Sue Scheff: Racism and your Teens

Today we live in a melting pot.  Our children are exposed to many diversities of life through a wide variety of cultures and languages.  Generations earlier the divide seemed to be clearer.  There were the “white” neighborhoods and the “black” neighborhoods.

Unfortunately there is still some racism that exists with some people.  Whether it is your grandparents or parents, adults from prior generations have a harder time accepting all walks of life.  Children today are more likely not to see color, race, religion. 

Connect with Kids recently published an article, Pre-Empting Racism which shared how teens today are learning more from other students with different backgrounds starting in their earlier years.

Tips for Parents

At what age do children begin to notice and understand race? Psychologist Stephen Quintana, Ph.D., has developed and evaluated a model of children’s understanding of ethnicity, race, gender, social status, nationality and social class. Quintana’s research, through interviews conducted with hundreds of children of various ethnic backgrounds, led to a model described in Monitor on Psychology, a journal of the American Psychological Association. The model divides children’s developmental understanding of race and ethnicity into four levels:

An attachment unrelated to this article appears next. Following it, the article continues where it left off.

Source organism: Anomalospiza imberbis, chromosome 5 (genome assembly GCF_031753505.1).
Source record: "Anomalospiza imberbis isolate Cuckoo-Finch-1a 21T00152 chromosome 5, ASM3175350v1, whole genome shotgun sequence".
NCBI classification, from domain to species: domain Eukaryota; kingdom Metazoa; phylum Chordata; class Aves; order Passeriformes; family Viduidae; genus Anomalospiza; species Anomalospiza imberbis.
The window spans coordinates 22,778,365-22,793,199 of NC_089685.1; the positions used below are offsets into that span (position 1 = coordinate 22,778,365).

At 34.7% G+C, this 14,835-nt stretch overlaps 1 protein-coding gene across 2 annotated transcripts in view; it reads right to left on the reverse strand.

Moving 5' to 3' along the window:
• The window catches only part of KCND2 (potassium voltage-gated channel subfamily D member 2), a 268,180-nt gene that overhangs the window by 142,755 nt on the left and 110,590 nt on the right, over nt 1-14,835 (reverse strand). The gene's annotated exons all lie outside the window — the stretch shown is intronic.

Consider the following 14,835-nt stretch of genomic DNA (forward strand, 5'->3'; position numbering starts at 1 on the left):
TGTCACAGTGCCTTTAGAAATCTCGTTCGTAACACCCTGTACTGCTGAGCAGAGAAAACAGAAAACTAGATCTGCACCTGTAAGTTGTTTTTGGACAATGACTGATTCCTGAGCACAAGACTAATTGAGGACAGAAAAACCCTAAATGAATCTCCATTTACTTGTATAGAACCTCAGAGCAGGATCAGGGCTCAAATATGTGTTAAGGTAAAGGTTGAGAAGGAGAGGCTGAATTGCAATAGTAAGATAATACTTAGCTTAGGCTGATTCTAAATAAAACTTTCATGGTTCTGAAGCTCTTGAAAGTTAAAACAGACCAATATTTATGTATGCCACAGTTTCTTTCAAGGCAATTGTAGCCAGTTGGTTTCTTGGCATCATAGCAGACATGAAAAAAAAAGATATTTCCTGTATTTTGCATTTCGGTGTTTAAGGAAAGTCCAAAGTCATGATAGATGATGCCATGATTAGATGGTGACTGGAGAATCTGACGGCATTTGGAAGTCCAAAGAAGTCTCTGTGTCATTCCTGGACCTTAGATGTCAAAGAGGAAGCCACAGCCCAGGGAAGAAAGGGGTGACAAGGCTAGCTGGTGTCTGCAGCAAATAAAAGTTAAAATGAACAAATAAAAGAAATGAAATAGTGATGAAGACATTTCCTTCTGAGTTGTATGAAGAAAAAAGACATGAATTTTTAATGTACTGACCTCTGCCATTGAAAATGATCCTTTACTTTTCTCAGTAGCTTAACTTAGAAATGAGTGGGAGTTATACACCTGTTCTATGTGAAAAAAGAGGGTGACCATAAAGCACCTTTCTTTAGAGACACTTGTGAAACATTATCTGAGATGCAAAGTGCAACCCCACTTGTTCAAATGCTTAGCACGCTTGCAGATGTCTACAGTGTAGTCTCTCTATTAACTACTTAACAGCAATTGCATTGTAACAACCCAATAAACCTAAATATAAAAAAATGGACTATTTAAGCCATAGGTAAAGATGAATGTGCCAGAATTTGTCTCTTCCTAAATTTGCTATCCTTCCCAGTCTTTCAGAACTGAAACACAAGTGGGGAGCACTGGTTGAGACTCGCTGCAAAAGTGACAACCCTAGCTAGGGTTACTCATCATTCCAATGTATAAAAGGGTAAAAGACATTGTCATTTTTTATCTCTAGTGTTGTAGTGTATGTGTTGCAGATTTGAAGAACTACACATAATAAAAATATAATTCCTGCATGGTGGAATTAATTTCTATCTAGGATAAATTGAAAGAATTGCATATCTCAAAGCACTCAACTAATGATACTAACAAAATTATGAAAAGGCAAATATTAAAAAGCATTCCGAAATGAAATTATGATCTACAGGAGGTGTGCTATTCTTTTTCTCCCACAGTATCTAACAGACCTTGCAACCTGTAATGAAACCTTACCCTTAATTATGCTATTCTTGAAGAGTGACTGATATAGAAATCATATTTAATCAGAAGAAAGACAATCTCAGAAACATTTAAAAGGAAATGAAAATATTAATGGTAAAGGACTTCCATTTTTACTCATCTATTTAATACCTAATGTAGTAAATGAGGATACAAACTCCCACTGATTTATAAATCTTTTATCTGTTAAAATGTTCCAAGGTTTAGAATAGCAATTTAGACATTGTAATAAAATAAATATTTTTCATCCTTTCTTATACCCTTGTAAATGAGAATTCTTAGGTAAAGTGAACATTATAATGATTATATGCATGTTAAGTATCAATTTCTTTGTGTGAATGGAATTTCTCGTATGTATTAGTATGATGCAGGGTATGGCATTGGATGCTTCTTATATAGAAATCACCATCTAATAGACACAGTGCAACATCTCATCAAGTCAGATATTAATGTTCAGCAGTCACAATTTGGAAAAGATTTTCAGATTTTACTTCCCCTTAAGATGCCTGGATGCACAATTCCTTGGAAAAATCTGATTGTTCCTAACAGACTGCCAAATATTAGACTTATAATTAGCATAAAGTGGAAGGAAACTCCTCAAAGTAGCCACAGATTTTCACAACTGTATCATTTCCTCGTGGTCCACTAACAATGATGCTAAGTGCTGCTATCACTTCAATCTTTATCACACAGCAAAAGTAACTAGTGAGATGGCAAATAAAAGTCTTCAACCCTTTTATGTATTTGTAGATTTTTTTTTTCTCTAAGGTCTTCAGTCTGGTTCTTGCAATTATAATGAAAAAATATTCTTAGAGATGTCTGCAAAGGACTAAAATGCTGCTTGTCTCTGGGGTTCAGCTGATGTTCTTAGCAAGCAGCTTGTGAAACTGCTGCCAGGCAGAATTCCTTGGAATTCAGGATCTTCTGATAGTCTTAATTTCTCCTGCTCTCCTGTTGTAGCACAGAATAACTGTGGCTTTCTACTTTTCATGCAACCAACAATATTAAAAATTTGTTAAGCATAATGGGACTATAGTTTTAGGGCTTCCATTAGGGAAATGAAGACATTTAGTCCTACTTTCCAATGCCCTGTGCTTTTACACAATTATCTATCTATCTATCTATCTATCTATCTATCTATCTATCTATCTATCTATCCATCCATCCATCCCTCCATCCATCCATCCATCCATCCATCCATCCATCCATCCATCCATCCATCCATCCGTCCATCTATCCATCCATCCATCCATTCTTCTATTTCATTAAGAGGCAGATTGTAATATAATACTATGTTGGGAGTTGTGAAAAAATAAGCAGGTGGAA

• Physical: Ages 3 to 6. Children in this age group view race purely in physical terms and may think racial characteristics can be changed by surgery, that skin color could be the result of staying in the sun too long.
  • Literal: Ages 6 to 10. Children understand that ethnic background is a function of ancestry that influences not only how people look, but also the food they eat, the language they speak, and the activities they enjoy. It is a very literal understanding of ethnicity.
  • Social: Ages 10 to 14. Children realize that ethnicity can be linked to social class. Often, among children in this age group, interracial and inter-ethnic friendships that began in elementary school come to an end, as social groups become more racially segregated.
  • Group: Adolescence. Many teenagers express pride in their heritage and a sense of belonging to a group. Their view of ethnicity and race matures.

Source: Connect with Kids

Be an example for your children, we can learn from all walks of life. 

Read more on Examiner and watch the video.